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Every month we host a free woodworking demonstration at our stores, and each one is taught by our esteemed demo man, Joe. Due to the nature of his “traveling woodworking show,” he built this fold down table that does a few cool things:

  • Easy to store and set up
  • Sturdy enough for many woodworking operations like routing and assembly
  • Table top changes out for special applications: router table, down-draft sanding table, general purpose work table.

The quick video above shows how it works. Is it a robust workbench? Obviously not. However, it is a handy table that can serve a number of purposes for you in your own shop.

Joe pieced together sketches and a parts/materials list you can download and use for making your own table.

Click here for a link to plans in PDF form.

Three tops you can make:

  • Router table
  • Basic work table
  • Downdraft sanding table

Vice President of Operations – Woodworkers Source
We’re a family-owned lumber & woodworking supply retailer with 3 delightful stores in Arizona, and 35 friendly employees.
Mark oversees the company and creates tutorials on wood finishing and woodworking tips for hardwood lumber.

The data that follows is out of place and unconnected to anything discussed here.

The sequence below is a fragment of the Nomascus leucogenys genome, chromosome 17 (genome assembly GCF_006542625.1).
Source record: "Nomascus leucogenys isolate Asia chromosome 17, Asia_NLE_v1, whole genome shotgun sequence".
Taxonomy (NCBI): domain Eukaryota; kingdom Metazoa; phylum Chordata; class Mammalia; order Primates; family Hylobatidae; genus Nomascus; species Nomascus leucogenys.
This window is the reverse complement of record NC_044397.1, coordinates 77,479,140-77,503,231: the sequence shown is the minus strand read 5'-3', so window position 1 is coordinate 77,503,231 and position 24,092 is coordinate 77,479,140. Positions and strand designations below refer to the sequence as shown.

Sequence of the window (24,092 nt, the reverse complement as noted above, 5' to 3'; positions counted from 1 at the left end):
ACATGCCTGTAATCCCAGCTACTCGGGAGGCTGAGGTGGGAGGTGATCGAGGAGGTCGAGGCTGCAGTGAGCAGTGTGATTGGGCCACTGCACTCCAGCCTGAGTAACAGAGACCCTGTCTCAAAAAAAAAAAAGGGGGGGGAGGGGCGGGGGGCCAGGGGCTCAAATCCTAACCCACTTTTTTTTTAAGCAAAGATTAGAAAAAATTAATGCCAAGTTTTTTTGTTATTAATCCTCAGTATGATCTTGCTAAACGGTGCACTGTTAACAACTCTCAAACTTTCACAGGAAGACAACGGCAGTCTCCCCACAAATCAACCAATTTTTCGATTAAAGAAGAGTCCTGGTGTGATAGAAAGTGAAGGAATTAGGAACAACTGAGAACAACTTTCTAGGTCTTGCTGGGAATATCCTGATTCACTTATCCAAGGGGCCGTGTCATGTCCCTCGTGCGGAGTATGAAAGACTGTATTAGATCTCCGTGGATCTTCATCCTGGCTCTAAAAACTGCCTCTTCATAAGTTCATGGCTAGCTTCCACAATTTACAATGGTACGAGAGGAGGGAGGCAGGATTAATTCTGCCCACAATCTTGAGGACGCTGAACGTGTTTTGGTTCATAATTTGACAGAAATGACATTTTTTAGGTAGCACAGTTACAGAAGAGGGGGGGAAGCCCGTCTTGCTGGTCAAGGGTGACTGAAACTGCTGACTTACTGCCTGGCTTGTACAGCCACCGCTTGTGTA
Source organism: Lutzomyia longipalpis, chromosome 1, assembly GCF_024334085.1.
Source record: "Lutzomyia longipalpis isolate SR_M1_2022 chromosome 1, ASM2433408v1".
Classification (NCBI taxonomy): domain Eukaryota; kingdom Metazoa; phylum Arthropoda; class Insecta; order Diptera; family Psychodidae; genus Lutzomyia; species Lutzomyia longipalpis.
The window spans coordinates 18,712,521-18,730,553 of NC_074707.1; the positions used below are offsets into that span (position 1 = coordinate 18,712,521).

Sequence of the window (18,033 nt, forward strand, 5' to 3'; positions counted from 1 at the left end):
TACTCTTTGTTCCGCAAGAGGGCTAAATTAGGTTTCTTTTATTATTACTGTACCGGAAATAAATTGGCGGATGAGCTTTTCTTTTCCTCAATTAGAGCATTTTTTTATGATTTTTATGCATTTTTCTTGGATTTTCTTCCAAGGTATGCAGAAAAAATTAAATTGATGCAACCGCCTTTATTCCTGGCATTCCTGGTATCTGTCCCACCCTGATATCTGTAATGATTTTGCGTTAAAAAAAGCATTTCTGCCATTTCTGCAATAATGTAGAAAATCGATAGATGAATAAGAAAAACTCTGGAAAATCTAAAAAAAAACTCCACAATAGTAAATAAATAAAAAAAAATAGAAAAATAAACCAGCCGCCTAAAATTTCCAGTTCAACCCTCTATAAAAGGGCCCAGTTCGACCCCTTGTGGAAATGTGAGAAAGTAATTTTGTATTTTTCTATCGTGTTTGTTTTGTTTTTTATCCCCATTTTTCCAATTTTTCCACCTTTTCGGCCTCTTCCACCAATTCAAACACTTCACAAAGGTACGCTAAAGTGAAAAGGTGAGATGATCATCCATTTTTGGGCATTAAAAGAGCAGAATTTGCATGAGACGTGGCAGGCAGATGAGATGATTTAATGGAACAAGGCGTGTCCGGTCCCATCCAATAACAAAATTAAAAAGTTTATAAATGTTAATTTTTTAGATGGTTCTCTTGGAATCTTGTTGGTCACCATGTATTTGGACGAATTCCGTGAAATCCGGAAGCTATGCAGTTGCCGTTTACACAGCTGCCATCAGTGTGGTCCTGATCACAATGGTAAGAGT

Discussion, Questions & Answers

  • Marco Brembati

    Great, It would be nice to have a metric version!

  • Shannon Walker

    Why is the top 37″ when the back panel is 34″?

    • Two reasons. First is the top overhangs. Second, is the hinge that drops the table top.

  • Scott

    Why is one of the end panels 3/4″ (18 1/4″ vs 19″) narrower than the other? I would have thought that they would be the same size.

    • The 3/4″ difference accommodates the folding action. When folded in, one leg folds over the other and therefore the hinge on the end panel that rests “on top” of the other protrudes by 3/4″ so they can fold nicely. Make sense? Now, when you set up the table the dimension from the back of the table framework to the front will be identical.

      • Scott

        Now I see it. Thank you so much.

  • Greg

    This is not only a great plan Mr. Tripodi explans data in its simplest form so all can comprehend his process. He is also always open to questions.